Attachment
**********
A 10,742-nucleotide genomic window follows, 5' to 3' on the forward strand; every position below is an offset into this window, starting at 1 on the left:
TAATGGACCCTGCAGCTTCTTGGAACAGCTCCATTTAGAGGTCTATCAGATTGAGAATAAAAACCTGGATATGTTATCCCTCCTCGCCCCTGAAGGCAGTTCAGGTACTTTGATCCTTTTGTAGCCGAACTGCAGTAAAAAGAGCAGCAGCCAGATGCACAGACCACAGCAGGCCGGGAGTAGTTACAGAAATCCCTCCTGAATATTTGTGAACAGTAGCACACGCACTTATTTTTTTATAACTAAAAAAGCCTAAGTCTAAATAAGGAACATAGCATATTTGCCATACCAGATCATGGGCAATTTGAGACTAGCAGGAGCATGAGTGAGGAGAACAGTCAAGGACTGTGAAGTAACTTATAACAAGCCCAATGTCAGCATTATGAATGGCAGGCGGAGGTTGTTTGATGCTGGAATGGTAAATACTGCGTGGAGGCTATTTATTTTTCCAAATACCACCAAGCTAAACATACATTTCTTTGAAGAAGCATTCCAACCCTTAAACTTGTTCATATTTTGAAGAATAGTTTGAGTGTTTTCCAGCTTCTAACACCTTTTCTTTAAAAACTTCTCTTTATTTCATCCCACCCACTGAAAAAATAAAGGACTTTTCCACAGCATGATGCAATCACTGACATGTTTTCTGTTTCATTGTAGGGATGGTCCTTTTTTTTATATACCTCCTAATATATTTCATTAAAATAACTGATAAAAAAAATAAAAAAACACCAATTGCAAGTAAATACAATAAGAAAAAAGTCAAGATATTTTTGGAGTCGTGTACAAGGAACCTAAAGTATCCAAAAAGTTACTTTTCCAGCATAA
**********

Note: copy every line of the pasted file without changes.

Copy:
A 10,742-nucleotide genomic window follows, 5' to 3' on the forward strand; every position below is an offset into this window, starting at 1 on the left:
TAATGGACCCTGCAGCTTCTTGGAACAGCTCCATTTAGAGGTCTATCAGATTGAGAATAAAAACCTGGATATGTTATCCCTCCTCGCCCCTGAAGGCAGTTCAGGTACTTTGATCCTTTTGTAGCCGAACTGCAGTAAAAAGAGCAGCAGCCAGATGCACAGACCACAGCAGGCCGGGAGTAGTTACAGAAATCCCTCCTGAATATTTGTGAACAGTAGCACACGCACTTATTTTTTTATAACTAAAAAAGCCTAAGTCTAAATAAGGAACATAGCATATTTGCCATACCAGATCATGGGCAATTTGAGACTAGCAGGAGCATGAGTGAGGAGAACAGTCAAGGACTGTGAAGTAACTTATAACAAGCCCAATGTCAGCATTATGAATGGCAGGCGGAGGTTGTTTGATGCTGGAATGGTAAATACTGCGTGGAGGCTATTTATTTTTCCAAATACCACCAAGCTAAACATACATTTCTTTGAAGAAGCATTCCAACCCTTAAACTTGTTCATATTTTGAAGAATAGTTTGAGTGTTTTCCAGCTTCTAACACCTTTTCTTTAAAAACTTCTCTTTATTTCATCCCACCCACTGAAAAAATAAAGGACTTTTCCACAGCATGATGCAATCACTGACATGTTTTCTGTTTCATTGTAGGGATGGTCCTTTTTTTTATATACCTCCTAATATATTTCATTAAAATAACTGATAAAAAAAATAAAAAAACACCAATTGCAAGTAAATACAATAAGAAAAAAGTCAAGATATTTTTGGAGTCGTGTACAAGGAACCTAAAGTATCCAAAAAGTTACTTTTCCAGCATAA